This love must be more than an intellectual assent to the idea of caring - it must involve practical assistance. But showing compassion does not mean staying silent when speaking up might save someone from wrongdoing and pain. There is such a thing as 'speaking the truth in love'.
The pro-abortion-on-demand position is also important to radical women's rights movements. Such organisations have consistently maintained that abortion is an issue of women's rights. When a human embryo is growing inside a woman's body, they say, it is her 'property' and she has the right to do with it whatever she pleases.
While purportedly setting out to change community attitudes towards women, some of these groups have shut many women out of their work, by solely representing fringe interests.
As is often the case, these liberal radicals are quick to pigeonhole those who don't completely agree with their agenda. They seek to demonize their opponents, saying that those who would reappraise abortion-on-demand are 'anti-women'.
In actual fact, there is good evidence to show that being anti-abortion may in many cases be the more pro-woman stance.
Pro-abortionists like to talk about freedom of choice, but they rarely tell the truth about the after-affects of abortion: either the physical complications that can arise, or the mother's sense of emotional loss and grief which can take many years to come to terms with.
Thank God, the message of Christianity is that through Christ even that pain can be healed over time - though the memory doubtless remains, with support and love people can be given closure.
Pro-abortion-on-demand radicals will sink to political dirty tricks and downright lies. Some years ago, I read an Australian right-to-choose pamphlet which told teenage girls that 'abortion is the safest surgical procedure in the world' and that it was 'safer than having your tonsils out'!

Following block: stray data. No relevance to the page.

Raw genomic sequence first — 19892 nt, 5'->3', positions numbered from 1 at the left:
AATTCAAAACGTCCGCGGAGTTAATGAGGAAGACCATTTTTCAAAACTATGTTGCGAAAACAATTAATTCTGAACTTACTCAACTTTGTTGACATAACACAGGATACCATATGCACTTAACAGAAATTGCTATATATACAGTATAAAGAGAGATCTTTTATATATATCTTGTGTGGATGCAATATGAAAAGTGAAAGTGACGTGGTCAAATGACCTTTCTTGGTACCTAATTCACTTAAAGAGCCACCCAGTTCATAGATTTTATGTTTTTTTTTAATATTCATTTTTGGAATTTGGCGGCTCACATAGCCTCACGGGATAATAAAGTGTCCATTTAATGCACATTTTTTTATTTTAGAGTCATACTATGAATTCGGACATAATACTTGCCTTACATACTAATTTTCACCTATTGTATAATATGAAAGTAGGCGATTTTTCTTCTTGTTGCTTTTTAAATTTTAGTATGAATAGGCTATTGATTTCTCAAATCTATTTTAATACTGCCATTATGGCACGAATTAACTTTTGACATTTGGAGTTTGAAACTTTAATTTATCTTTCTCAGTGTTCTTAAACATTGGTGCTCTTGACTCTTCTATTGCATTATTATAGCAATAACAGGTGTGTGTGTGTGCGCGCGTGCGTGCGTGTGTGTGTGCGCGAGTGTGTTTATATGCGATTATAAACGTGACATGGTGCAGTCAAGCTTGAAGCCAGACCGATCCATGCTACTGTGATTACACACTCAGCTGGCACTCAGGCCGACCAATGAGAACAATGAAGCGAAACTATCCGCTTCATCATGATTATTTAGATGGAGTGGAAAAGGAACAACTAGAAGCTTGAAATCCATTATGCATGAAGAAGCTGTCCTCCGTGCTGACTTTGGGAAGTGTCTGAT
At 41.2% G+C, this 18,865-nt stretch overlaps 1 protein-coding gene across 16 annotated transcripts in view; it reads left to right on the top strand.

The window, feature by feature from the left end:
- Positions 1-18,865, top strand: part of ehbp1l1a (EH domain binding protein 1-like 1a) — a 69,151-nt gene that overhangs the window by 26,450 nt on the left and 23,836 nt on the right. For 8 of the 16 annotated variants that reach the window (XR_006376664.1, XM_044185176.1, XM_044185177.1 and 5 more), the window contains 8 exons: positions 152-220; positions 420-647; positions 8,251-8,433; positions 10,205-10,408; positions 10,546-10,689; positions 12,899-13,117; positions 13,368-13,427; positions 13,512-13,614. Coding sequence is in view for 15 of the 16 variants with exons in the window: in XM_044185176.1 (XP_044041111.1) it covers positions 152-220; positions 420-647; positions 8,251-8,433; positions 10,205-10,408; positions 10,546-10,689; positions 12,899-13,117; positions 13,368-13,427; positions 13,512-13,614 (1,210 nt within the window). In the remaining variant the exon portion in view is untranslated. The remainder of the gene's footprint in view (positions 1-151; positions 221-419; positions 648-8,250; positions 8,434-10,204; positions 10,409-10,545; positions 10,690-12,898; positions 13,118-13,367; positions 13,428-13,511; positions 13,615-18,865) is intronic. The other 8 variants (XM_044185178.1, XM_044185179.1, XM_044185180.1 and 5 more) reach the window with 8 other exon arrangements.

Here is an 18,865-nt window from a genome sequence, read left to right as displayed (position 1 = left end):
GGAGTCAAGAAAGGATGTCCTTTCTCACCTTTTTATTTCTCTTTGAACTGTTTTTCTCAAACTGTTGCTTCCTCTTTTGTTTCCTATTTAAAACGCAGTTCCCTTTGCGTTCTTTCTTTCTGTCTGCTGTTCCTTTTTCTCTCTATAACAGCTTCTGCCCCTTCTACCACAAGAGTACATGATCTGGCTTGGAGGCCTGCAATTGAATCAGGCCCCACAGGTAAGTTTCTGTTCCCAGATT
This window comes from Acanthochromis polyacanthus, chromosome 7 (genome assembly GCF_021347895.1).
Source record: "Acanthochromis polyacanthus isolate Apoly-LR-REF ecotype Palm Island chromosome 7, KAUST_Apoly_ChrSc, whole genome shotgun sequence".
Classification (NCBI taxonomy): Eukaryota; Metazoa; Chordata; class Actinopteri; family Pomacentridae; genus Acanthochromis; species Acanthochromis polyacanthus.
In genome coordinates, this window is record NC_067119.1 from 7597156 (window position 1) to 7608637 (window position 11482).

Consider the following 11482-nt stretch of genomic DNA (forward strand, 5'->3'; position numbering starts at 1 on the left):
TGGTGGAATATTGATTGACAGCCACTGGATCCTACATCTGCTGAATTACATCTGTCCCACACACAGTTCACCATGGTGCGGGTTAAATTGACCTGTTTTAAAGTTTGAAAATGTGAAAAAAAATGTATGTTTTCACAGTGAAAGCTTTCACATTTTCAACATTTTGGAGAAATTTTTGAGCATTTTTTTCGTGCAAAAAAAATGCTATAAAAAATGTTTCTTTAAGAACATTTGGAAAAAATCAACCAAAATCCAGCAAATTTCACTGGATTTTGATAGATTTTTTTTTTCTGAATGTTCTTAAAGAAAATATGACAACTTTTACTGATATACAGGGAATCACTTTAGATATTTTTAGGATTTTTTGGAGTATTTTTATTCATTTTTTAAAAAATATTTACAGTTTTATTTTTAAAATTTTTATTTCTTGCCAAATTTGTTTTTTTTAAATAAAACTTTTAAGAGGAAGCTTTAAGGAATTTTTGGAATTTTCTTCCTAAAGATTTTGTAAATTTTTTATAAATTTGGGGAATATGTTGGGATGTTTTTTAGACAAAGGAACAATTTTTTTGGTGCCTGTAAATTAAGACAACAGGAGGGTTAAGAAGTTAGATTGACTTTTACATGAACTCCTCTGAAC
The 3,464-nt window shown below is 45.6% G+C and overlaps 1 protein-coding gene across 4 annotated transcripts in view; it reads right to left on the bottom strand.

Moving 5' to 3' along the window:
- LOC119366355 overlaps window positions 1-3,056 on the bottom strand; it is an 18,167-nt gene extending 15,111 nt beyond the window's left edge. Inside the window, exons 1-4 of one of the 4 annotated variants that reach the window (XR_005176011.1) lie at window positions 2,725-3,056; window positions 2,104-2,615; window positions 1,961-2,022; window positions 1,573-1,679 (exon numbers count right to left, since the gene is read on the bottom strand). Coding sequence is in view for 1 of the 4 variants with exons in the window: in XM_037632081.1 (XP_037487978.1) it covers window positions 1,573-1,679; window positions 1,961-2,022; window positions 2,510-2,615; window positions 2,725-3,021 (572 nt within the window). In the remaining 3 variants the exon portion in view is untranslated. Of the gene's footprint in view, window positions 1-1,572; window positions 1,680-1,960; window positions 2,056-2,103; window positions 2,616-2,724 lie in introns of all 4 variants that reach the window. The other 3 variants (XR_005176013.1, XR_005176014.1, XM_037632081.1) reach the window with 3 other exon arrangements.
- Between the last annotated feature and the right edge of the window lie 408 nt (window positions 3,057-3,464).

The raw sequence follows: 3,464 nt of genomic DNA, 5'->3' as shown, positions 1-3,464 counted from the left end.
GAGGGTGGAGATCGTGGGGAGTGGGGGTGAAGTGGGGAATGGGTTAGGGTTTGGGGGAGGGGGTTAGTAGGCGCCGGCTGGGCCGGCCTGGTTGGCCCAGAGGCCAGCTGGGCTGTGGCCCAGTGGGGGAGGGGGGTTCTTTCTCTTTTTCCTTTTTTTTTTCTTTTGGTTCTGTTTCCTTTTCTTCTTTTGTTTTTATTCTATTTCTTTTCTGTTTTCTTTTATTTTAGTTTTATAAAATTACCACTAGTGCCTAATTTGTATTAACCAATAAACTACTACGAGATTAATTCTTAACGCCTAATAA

A final group for whom a pro-abortion position is important are certain medical researchers.
We should be thankful for the wonderful work done by scientists in many fields. But some bio-researchers are hopeful that they will be able to use foetal cells in all kinds of studies and operations; cells that have been 'harvested' from aborted foetuses.
Of course, not everyone in the scientific community is in favour of such activity. Some scientists have openly questioned where this might take us next.
They ask, might we not see in desperately poor countries the forming of 'abortion industries', where women are paid conceive so that their foetuses can be removed for experimentation?
Others have wondered, if we now accept experimentation on the unborn, what will stop a new generation of scientists from wanting to experiment on people who are comatose, or dying?
And what's to stop the use of aborted foetal material in eugenics-type experiments like the ones carried out by the Nazis?
One point cries out to be made here: they are far more abortions carried out right now than could ever be justified on the basis of scientific research.
The big question for us is this: is an embryo or foetus a human being? There are basically five views on this -- and each of us must make our choice from these options.